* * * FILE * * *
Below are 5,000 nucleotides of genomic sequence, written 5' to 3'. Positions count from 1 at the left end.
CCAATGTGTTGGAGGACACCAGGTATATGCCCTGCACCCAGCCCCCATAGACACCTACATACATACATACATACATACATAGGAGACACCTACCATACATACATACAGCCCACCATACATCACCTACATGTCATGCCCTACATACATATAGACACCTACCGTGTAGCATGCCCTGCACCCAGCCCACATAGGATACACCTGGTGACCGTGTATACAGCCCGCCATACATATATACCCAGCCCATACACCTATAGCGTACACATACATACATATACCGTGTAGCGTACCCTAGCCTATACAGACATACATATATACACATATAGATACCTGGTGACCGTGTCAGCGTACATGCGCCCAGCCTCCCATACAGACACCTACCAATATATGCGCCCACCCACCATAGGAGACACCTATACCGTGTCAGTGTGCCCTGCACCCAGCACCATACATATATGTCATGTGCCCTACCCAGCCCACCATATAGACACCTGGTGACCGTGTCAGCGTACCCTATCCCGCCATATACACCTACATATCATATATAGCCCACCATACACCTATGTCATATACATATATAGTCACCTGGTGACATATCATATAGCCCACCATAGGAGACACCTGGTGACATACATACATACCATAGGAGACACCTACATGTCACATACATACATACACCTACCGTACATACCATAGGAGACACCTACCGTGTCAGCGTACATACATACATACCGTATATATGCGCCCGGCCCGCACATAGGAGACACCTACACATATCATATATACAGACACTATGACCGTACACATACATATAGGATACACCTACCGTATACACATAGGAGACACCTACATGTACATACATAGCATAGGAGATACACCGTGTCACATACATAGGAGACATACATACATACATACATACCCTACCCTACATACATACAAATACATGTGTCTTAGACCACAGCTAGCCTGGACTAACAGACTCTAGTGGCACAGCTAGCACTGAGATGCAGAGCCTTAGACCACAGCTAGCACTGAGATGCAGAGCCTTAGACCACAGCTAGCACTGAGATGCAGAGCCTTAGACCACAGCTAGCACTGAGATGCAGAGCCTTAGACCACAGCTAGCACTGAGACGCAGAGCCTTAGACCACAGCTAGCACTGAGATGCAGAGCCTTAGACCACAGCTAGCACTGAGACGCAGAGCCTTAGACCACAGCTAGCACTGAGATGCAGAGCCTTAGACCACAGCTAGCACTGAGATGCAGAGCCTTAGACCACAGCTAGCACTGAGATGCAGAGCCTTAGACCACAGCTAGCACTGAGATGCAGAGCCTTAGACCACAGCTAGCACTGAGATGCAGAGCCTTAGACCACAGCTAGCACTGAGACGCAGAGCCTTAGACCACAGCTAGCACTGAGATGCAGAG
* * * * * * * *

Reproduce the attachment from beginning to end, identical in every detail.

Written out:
Below are 5,000 nucleotides of genomic sequence, written 5' to 3'. Positions count from 1 at the left end.
CCAATGTGTTGGAGGACACCAGGTATATGCCCTGCACCCAGCCCCCATAGACACCTACATACATACATACATACATACATAGGAGACACCTACCATACATACATACAGCCCACCATACATCACCTACATGTCATGCCCTACATACATATAGACACCTACCGTGTAGCATGCCCTGCACCCAGCCCACATAGGATACACCTGGTGACCGTGTATACAGCCCGCCATACATATATACCCAGCCCATACACCTATAGCGTACACATACATACATATACCGTGTAGCGTACCCTAGCCTATACAGACATACATATATACACATATAGATACCTGGTGACCGTGTCAGCGTACATGCGCCCAGCCTCCCATACAGACACCTACCAATATATGCGCCCACCCACCATAGGAGACACCTATACCGTGTCAGTGTGCCCTGCACCCAGCACCATACATATATGTCATGTGCCCTACCCAGCCCACCATATAGACACCTGGTGACCGTGTCAGCGTACCCTATCCCGCCATATACACCTACATATCATATATAGCCCACCATACACCTATGTCATATACATATATAGTCACCTGGTGACATATCATATAGCCCACCATAGGAGACACCTGGTGACATACATACATACCATAGGAGACACCTACATGTCACATACATACATACACCTACCGTACATACCATAGGAGACACCTACCGTGTCAGCGTACATACATACATACCGTATATATGCGCCCGGCCCGCACATAGGAGACACCTACACATATCATATATACAGACACTATGACCGTACACATACATATAGGATACACCTACCGTATACACATAGGAGACACCTACATGTACATACATAGCATAGGAGATACACCGTGTCACATACATAGGAGACATACATACATACATACATACCCTACCCTACATACATACAAATACATGTGTCTTAGACCACAGCTAGCCTGGACTAACAGACTCTAGTGGCACAGCTAGCACTGAGATGCAGAGCCTTAGACCACAGCTAGCACTGAGATGCAGAGCCTTAGACCACAGCTAGCACTGAGATGCAGAGCCTTAGACCACAGCTAGCACTGAGATGCAGAGCCTTAGACCACAGCTAGCACTGAGACGCAGAGCCTTAGACCACAGCTAGCACTGAGATGCAGAGCCTTAGACCACAGCTAGCACTGAGACGCAGAGCCTTAGACCACAGCTAGCACTGAGATGCAGAGCCTTAGACCACAGCTAGCACTGAGATGCAGAGCCTTAGACCACAGCTAGCACTGAGATGCAGAGCCTTAGACCACAGCTAGCACTGAGATGCAGAGCCTTAGACCACAGCTAGCACTGAGATGCAGAGCCTTAGACCACAGCTAGCACTGAGACGCAGAGCCTTAGACCACAGCTAGCACTGAGATGCAGAG